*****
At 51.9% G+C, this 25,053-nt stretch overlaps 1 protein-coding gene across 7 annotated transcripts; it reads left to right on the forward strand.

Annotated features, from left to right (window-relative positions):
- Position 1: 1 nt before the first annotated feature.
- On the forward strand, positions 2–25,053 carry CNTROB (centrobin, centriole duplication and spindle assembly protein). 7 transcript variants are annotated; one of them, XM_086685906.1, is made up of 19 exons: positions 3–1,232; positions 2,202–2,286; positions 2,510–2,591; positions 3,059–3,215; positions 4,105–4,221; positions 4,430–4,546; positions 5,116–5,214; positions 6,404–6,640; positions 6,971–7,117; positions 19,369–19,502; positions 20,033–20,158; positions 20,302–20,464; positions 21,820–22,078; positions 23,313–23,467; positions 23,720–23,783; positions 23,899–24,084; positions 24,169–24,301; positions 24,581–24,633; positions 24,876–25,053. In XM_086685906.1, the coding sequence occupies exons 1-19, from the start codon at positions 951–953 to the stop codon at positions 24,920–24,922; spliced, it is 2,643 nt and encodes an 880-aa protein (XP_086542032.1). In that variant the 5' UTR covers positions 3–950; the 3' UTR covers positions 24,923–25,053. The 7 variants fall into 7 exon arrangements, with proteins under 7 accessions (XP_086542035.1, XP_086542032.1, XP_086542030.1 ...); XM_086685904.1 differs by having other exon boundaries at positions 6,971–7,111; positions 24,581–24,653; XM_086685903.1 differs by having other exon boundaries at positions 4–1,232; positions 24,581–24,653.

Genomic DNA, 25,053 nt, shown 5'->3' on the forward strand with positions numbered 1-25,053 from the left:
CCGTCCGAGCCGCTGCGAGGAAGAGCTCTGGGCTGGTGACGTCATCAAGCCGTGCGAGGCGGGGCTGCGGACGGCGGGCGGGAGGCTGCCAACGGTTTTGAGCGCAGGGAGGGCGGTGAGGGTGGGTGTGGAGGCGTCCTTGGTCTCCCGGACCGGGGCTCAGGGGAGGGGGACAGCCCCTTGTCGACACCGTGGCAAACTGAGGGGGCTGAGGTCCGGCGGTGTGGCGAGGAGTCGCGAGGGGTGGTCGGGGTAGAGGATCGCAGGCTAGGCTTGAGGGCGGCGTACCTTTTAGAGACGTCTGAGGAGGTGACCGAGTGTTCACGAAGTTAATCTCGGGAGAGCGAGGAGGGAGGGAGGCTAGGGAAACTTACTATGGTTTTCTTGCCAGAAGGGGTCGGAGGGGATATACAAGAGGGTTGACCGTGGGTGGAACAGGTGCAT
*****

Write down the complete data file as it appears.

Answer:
At 51.9% G+C, this 25,053-nt stretch overlaps 1 protein-coding gene across 7 annotated transcripts; it reads left to right on the forward strand.

Annotated features, from left to right (window-relative positions):
- Position 1: 1 nt before the first annotated feature.
- On the forward strand, positions 2–25,053 carry CNTROB (centrobin, centriole duplication and spindle assembly protein). 7 transcript variants are annotated; one of them, XM_086685906.1, is made up of 19 exons: positions 3–1,232; positions 2,202–2,286; positions 2,510–2,591; positions 3,059–3,215; positions 4,105–4,221; positions 4,430–4,546; positions 5,116–5,214; positions 6,404–6,640; positions 6,971–7,117; positions 19,369–19,502; positions 20,033–20,158; positions 20,302–20,464; positions 21,820–22,078; positions 23,313–23,467; positions 23,720–23,783; positions 23,899–24,084; positions 24,169–24,301; positions 24,581–24,633; positions 24,876–25,053. In XM_086685906.1, the coding sequence occupies exons 1-19, from the start codon at positions 951–953 to the stop codon at positions 24,920–24,922; spliced, it is 2,643 nt and encodes an 880-aa protein (XP_086542032.1). In that variant the 5' UTR covers positions 3–950; the 3' UTR covers positions 24,923–25,053. The 7 variants fall into 7 exon arrangements, with proteins under 7 accessions (XP_086542035.1, XP_086542032.1, XP_086542030.1 ...); XM_086685904.1 differs by having other exon boundaries at positions 6,971–7,111; positions 24,581–24,653; XM_086685903.1 differs by having other exon boundaries at positions 4–1,232; positions 24,581–24,653.

Genomic DNA, 25,053 nt, shown 5'->3' on the forward strand with positions numbered 1-25,053 from the left:
CCGTCCGAGCCGCTGCGAGGAAGAGCTCTGGGCTGGTGACGTCATCAAGCCGTGCGAGGCGGGGCTGCGGACGGCGGGCGGGAGGCTGCCAACGGTTTTGAGCGCAGGGAGGGCGGTGAGGGTGGGTGTGGAGGCGTCCTTGGTCTCCCGGACCGGGGCTCAGGGGAGGGGGACAGCCCCTTGTCGACACCGTGGCAAACTGAGGGGGCTGAGGTCCGGCGGTGTGGCGAGGAGTCGCGAGGGGTGGTCGGGGTAGAGGATCGCAGGCTAGGCTTGAGGGCGGCGTACCTTTTAGAGACGTCTGAGGAGGTGACCGAGTGTTCACGAAGTTAATCTCGGGAGAGCGAGGAGGGAGGGAGGCTAGGGAAACTTACTATGGTTTTCTTGCCAGAAGGGGTCGGAGGGGATATACAAGAGGGTTGACCGTGGGTGGAACAGGTGCAT